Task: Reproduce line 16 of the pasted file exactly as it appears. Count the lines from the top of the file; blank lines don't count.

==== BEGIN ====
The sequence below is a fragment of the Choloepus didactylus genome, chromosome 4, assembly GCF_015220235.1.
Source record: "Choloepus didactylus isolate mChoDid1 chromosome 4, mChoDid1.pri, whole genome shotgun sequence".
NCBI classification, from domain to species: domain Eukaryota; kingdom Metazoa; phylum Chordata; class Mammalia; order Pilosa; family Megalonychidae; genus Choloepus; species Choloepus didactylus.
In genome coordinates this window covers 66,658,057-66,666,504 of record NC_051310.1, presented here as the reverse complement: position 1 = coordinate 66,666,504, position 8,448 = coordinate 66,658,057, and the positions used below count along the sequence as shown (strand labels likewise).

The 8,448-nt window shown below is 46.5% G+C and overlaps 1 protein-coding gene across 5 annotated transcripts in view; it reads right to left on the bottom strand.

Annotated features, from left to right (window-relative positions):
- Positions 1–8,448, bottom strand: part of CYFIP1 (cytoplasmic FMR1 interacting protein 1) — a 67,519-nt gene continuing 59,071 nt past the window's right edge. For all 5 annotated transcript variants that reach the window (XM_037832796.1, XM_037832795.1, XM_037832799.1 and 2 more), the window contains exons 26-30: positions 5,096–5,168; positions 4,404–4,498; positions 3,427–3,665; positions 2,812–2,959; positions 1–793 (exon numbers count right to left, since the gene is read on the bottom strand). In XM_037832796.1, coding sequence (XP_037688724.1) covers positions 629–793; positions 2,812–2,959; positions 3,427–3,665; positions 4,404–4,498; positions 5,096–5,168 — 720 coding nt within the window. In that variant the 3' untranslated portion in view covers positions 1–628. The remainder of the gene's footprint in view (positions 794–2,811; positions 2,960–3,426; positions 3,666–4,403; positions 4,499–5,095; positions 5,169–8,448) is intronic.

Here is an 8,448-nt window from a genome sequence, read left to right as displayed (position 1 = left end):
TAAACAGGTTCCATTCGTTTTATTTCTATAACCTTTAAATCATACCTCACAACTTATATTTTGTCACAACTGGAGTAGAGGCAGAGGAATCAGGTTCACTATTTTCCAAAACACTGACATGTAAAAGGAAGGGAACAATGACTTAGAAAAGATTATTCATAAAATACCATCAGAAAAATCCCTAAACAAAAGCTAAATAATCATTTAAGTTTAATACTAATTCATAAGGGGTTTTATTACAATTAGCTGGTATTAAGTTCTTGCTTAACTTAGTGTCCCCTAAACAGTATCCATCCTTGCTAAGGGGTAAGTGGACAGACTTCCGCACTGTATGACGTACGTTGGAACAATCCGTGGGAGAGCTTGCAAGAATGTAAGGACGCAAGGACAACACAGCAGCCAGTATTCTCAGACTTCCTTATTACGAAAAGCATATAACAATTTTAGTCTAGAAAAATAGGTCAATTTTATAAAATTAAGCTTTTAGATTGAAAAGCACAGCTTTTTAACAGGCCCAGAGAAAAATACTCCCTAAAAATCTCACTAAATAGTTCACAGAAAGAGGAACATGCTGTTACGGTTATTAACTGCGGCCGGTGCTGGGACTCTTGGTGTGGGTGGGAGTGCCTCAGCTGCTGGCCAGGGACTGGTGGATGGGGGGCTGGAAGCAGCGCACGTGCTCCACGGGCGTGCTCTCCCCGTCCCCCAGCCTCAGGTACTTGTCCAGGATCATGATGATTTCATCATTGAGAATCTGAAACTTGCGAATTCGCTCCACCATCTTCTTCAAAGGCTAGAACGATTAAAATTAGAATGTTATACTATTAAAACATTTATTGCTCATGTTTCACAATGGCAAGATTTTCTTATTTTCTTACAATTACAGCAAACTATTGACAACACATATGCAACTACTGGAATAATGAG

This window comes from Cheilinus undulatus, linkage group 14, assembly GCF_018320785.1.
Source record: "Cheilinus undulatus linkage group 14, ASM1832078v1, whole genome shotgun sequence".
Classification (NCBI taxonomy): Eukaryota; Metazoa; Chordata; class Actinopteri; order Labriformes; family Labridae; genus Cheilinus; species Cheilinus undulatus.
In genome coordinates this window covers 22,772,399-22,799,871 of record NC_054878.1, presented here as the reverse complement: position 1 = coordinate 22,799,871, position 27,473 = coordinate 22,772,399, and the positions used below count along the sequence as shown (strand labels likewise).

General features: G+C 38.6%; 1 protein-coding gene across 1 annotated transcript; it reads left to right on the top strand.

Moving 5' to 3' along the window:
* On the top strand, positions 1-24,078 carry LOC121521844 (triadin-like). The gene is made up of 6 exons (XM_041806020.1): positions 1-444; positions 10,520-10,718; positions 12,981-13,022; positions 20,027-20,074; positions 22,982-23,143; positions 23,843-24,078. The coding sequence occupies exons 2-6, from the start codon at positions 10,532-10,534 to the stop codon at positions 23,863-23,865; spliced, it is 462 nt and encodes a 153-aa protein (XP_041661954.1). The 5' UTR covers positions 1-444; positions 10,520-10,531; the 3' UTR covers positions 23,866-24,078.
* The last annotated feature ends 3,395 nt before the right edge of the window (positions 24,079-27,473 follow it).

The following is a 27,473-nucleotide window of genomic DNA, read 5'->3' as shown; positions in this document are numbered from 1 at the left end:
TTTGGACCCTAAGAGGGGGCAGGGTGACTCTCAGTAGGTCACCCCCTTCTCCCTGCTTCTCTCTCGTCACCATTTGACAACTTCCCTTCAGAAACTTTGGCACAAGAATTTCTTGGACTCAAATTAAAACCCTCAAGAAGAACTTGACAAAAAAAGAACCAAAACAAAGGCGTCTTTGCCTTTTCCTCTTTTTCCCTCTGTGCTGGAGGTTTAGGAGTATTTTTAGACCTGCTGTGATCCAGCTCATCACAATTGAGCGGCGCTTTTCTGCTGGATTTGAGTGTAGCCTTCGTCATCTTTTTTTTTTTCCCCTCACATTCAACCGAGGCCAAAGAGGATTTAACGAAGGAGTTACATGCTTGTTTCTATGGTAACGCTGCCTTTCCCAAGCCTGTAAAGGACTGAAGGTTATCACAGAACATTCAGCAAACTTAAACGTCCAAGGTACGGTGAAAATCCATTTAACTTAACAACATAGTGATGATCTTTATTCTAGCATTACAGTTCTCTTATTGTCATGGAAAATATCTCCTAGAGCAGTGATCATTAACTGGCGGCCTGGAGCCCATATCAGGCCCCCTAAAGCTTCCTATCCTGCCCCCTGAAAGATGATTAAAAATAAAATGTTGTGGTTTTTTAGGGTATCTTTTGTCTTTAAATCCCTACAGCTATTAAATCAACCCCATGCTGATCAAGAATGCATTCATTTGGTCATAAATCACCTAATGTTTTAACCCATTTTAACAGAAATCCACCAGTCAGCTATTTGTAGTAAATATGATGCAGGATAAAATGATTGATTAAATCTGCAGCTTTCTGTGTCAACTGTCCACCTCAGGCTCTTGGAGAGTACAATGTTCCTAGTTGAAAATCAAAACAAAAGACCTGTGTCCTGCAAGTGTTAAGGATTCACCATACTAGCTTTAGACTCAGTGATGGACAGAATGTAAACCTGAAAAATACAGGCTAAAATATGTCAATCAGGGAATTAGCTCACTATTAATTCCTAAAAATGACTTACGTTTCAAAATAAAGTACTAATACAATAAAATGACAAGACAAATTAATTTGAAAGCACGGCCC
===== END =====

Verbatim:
* On the top strand, positions 1-24,078 carry LOC121521844 (triadin-like). The gene is made up of 6 exons (XM_041806020.1): positions 1-444; positions 10,520-10,718; positions 12,981-13,022; positions 20,027-20,074; positions 22,982-23,143; positions 23,843-24,078. The coding sequence occupies exons 2-6, from the start codon at positions 10,532-10,534 to the stop codon at positions 23,863-23,865; spliced, it is 462 nt and encodes a 153-aa protein (XP_041661954.1). The 5' UTR covers positions 1-444; positions 10,520-10,531; the 3' UTR covers positions 23,866-24,078.